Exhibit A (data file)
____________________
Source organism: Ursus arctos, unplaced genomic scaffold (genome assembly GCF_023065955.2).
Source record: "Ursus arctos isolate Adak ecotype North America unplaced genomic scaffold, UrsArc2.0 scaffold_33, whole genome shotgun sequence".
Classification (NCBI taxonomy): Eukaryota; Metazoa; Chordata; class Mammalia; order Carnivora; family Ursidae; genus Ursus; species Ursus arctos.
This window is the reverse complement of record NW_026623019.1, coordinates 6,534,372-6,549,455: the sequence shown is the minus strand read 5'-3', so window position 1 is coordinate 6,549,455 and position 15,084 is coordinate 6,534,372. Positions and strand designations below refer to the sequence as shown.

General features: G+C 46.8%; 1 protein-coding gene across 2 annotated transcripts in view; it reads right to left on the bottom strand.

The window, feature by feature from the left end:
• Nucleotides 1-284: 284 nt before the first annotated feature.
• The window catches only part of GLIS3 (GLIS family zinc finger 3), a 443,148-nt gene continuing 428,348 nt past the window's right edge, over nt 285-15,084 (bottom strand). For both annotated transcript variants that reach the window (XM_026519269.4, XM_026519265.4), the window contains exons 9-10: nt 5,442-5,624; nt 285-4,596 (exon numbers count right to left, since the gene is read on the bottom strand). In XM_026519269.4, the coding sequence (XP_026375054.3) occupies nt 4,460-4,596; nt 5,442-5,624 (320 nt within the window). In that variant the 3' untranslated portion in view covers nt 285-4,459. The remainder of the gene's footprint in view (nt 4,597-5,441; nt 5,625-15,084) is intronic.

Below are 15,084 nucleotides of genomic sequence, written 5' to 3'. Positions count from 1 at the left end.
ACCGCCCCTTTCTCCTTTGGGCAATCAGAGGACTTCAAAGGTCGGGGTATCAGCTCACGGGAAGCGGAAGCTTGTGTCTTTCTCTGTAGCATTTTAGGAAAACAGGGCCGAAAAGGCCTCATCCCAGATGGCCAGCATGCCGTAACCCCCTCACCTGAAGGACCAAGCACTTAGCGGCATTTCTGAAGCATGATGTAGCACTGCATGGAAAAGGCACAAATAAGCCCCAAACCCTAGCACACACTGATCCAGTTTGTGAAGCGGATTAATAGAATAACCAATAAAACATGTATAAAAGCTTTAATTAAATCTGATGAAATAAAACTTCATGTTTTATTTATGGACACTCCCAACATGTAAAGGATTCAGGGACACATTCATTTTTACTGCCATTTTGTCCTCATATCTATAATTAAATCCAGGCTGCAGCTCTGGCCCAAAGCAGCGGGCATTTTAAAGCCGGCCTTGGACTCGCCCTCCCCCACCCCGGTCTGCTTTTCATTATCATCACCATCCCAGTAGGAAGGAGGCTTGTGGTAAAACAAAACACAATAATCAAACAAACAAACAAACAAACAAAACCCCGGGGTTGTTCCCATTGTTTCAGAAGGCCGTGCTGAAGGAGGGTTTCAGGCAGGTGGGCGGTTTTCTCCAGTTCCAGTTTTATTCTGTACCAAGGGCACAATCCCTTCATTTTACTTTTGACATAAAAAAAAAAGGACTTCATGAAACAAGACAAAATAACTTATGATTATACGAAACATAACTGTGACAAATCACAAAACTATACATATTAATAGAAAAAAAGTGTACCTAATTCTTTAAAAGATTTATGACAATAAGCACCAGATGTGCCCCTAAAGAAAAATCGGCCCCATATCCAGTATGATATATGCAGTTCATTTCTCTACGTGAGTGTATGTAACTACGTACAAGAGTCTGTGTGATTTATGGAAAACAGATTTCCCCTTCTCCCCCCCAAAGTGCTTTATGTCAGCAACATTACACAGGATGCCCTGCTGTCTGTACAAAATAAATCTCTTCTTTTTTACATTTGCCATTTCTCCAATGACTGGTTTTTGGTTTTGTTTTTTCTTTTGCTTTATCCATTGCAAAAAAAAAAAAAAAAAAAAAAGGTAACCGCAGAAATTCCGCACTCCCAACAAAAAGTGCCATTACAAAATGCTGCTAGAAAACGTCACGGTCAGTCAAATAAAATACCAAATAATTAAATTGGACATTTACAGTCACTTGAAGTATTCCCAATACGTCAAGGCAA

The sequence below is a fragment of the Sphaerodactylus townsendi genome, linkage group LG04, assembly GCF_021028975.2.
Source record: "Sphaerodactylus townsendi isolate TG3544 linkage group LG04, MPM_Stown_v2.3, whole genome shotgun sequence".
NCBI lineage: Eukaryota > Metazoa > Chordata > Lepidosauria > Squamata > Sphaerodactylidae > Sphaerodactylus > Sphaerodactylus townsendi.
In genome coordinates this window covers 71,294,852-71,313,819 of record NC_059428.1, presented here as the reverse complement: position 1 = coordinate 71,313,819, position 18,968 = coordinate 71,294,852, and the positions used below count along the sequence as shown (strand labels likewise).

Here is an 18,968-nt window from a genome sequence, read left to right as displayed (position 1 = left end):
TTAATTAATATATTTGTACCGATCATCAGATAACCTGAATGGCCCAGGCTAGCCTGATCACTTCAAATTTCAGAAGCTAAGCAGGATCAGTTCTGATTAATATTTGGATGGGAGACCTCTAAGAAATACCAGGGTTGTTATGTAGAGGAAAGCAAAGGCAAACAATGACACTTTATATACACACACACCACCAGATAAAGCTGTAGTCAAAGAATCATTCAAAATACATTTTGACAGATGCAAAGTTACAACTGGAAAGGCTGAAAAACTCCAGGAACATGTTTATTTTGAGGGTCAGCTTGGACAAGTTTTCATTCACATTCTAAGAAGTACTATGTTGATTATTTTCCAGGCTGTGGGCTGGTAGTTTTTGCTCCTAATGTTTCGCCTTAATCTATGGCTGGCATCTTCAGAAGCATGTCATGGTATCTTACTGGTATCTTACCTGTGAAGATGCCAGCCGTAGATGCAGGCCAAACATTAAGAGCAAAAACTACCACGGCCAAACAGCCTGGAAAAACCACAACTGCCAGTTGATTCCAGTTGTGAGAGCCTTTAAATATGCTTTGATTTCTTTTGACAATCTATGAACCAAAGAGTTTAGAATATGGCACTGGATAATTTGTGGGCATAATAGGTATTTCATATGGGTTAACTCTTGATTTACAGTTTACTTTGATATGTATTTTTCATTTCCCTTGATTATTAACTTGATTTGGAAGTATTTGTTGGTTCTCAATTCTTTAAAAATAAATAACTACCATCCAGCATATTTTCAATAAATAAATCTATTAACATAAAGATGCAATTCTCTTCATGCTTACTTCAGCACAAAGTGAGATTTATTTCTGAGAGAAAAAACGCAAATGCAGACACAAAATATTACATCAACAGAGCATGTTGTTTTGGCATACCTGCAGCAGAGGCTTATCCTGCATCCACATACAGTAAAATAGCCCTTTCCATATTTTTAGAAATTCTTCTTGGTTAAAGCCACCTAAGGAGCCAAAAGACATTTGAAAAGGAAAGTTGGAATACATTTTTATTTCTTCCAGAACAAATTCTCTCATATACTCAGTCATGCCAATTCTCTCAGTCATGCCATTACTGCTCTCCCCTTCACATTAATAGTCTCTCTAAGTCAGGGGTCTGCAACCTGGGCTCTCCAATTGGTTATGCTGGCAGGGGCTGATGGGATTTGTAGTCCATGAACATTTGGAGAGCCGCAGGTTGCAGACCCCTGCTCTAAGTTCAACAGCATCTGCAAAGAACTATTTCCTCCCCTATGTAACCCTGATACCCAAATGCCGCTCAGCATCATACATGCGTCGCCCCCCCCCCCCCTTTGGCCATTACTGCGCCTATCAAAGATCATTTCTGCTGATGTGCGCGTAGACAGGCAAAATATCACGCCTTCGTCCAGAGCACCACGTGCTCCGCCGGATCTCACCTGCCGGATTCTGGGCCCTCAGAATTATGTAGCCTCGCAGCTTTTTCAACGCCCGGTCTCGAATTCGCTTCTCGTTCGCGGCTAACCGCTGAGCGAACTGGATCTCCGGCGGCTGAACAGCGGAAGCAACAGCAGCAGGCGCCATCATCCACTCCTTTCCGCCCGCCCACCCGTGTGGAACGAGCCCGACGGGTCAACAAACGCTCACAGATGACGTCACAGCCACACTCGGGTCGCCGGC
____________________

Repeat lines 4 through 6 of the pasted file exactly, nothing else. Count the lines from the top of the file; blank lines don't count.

This window is the reverse complement of record NW_026623019.1, coordinates 6,534,372-6,549,455: the sequence shown is the minus strand read 5'-3', so window position 1 is coordinate 6,549,455 and position 15,084 is coordinate 6,534,372. Positions and strand designations below refer to the sequence as shown.

General features: G+C 46.8%; 1 protein-coding gene across 2 annotated transcripts in view; it reads right to left on the bottom strand.

The window, feature by feature from the left end: